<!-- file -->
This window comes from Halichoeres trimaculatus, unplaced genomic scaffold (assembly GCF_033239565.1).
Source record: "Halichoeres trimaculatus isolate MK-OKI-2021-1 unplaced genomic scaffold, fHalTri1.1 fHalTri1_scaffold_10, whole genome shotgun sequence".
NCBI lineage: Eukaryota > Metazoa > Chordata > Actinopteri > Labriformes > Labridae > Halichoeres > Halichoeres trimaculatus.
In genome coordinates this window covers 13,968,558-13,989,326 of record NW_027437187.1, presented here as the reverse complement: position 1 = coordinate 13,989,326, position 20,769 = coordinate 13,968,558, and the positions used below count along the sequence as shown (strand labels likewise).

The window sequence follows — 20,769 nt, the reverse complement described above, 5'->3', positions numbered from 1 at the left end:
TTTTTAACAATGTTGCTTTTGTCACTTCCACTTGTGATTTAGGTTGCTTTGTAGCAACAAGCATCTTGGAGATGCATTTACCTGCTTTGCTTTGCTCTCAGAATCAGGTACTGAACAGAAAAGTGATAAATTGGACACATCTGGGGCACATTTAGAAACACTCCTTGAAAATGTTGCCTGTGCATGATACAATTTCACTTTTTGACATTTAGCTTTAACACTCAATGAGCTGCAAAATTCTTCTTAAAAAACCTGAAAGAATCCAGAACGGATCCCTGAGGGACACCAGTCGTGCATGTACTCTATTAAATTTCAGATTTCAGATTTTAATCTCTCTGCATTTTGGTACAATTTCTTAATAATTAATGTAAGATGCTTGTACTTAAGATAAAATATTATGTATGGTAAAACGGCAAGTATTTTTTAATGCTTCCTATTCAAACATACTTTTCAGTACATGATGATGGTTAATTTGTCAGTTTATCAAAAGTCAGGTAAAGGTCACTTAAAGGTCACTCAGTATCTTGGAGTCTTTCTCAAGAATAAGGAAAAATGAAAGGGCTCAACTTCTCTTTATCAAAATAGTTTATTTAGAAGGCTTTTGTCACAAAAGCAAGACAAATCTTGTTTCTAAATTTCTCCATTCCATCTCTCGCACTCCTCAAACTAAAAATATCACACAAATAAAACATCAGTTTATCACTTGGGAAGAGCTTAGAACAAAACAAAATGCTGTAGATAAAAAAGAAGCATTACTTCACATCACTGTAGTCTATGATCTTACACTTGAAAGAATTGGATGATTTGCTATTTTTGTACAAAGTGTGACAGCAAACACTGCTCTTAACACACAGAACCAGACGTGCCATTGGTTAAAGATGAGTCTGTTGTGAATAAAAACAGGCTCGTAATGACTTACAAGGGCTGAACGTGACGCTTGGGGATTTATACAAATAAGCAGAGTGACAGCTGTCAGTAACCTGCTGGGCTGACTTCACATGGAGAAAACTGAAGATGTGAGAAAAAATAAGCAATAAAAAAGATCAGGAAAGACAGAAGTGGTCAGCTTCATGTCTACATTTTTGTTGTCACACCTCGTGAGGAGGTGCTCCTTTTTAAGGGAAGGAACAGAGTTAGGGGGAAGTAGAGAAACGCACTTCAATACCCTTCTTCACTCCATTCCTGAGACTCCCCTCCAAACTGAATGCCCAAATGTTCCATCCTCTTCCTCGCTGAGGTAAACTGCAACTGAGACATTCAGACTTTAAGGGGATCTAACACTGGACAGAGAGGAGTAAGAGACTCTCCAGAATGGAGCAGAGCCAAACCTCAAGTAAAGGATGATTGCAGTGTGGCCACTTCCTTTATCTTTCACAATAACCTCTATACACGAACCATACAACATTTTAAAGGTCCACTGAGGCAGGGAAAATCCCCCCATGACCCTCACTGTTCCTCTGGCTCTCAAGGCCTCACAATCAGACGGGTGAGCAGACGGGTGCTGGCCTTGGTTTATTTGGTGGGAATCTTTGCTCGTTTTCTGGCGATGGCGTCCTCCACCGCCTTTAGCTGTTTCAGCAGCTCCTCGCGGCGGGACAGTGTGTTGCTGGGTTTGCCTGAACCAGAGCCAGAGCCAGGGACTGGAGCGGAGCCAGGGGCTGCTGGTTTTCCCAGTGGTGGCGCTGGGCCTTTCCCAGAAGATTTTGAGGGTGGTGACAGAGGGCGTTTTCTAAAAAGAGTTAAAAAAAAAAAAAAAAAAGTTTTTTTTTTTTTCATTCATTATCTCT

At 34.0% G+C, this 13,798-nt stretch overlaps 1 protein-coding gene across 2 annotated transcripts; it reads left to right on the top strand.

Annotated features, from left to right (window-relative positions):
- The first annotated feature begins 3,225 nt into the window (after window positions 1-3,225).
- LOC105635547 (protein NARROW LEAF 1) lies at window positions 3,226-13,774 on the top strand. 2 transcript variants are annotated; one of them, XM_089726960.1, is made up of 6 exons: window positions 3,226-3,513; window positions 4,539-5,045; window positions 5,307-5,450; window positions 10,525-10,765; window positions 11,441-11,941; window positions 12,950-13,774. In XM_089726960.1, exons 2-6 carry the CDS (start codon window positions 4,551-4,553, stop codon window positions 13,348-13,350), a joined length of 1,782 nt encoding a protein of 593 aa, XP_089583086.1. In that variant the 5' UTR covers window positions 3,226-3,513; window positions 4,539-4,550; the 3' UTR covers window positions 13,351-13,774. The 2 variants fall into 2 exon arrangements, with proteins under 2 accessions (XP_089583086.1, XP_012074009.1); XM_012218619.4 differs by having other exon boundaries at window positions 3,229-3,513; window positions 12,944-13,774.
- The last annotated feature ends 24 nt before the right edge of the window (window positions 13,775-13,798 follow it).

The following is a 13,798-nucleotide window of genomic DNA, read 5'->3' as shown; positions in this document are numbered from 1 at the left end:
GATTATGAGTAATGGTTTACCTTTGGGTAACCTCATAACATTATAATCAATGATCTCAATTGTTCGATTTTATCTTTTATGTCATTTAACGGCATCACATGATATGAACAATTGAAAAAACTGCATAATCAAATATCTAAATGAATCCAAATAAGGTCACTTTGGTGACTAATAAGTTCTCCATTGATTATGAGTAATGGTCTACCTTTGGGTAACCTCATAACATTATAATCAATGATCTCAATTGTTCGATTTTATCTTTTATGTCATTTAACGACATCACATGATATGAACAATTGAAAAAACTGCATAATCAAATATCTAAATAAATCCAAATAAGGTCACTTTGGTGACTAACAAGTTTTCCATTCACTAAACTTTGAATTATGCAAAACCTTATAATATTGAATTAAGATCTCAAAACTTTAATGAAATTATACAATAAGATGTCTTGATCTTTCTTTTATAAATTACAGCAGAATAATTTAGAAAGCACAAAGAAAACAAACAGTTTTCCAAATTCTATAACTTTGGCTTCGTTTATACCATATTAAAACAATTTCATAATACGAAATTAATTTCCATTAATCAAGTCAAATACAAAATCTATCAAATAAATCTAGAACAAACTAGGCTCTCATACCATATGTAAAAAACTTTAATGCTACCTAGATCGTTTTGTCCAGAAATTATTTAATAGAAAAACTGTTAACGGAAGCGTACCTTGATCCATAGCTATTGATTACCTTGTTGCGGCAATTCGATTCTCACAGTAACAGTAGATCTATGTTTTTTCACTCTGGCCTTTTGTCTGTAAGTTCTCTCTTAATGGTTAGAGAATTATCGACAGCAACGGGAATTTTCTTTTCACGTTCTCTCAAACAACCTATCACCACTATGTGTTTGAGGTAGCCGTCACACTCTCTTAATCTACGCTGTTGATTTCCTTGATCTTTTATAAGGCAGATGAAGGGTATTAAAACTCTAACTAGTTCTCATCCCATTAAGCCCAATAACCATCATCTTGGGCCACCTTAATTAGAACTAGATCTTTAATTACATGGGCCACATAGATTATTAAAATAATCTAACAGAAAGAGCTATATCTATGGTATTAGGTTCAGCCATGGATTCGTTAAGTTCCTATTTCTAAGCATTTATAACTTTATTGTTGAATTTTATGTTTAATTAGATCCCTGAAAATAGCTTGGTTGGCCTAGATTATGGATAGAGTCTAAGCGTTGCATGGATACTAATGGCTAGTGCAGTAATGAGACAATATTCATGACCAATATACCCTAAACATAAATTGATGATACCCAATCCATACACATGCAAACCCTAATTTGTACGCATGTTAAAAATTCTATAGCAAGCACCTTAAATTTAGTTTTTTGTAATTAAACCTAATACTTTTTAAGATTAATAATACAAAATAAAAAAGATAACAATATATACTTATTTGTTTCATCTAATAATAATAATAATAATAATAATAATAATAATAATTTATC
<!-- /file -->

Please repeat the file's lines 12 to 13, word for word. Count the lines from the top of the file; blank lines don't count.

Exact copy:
The following is a 13,798-nucleotide window of genomic DNA, read 5'->3' as shown; positions in this document are numbered from 1 at the left end:
GATTATGAGTAATGGTTTACCTTTGGGTAACCTCATAACATTATAATCAATGATCTCAATTGTTCGATTTTATCTTTTATGTCATTTAACGGCATCACATGATATGAACAATTGAAAAAACTGCATAATCAAATATCTAAATGAATCCAAATAAGGTCACTTTGGTGACTAATAAGTTCTCCATTGATTATGAGTAATGGTCTACCTTTGGGTAACCTCATAACATTATAATCAATGATCTCAATTGTTCGATTTTATCTTTTATGTCATTTAACGACATCACATGATATGAACAATTGAAAAAACTGCATAATCAAATATCTAAATAAATCCAAATAAGGTCACTTTGGTGACTAACAAGTTTTCCATTCACTAAACTTTGAATTATGCAAAACCTTATAATATTGAATTAAGATCTCAAAACTTTAATGAAATTATACAATAAGATGTCTTGATCTTTCTTTTATAAATTACAGCAGAATAATTTAGAAAGCACAAAGAAAACAAACAGTTTTCCAAATTCTATAACTTTGGCTTCGTTTATACCATATTAAAACAATTTCATAATACGAAATTAATTTCCATTAATCAAGTCAAATACAAAATCTATCAAATAAATCTAGAACAAACTAGGCTCTCATACCATATGTAAAAAACTTTAATGCTACCTAGATCGTTTTGTCCAGAAATTATTTAATAGAAAAACTGTTAACGGAAGCGTACCTTGATCCATAGCTATTGATTACCTTGTTGCGGCAATTCGATTCTCACAGTAACAGTAGATCTATGTTTTTTCACTCTGGCCTTTTGTCTGTAAGTTCTCTCTTAATGGTTAGAGAATTATCGACAGCAACGGGAATTTTCTTTTCACGTTCTCTCAAACAACCTATCACCACTATGTGTTTGAGGTAGCCGTCACACTCTCTTAATCTACGCTGTTGATTTCCTTGATCTTTTATAAGGCAGATGAAGGGTATTAAAACTCTAACTAGTTCTCATCCCATTAAGCCCAATAACCATCATCTTGGGCCACCTTAATTAGAACTAGATCTTTAATTACATGGGCCACATAGATTATTAAAATAATCTAACAGAAAGAGCTATATCTATGGTATTAGGTTCAGCCATGGATTCGTTAAGTTCCTATTTCTAAGCATTTATAACTTTATTGTTGAATTTTATGTTTAATTAGATCCCTGAAAATAGCTTGGTTGGCCTAGATTATGGATAGAGTCTAAGCGTTGCATGGATACTAATGGCTAGTGCAGTAATGAGACAATATTCATGACCAATATACCCTAAACATAAATTGATGATACCCAATCCATACACATGCAAACCCTAATTTGTACGCATGTTAAAAATTCTATAGCAAGCACCTTAAATTTAGTTTTTTGTAATTAAACCTAATACTTTTTAAGATTAATAATACAAAATAAAAAAGATAACAATATATACTTATTTGTTTCATCTAATAATAATAATAATAATAATAATAATAATAATAATTTATC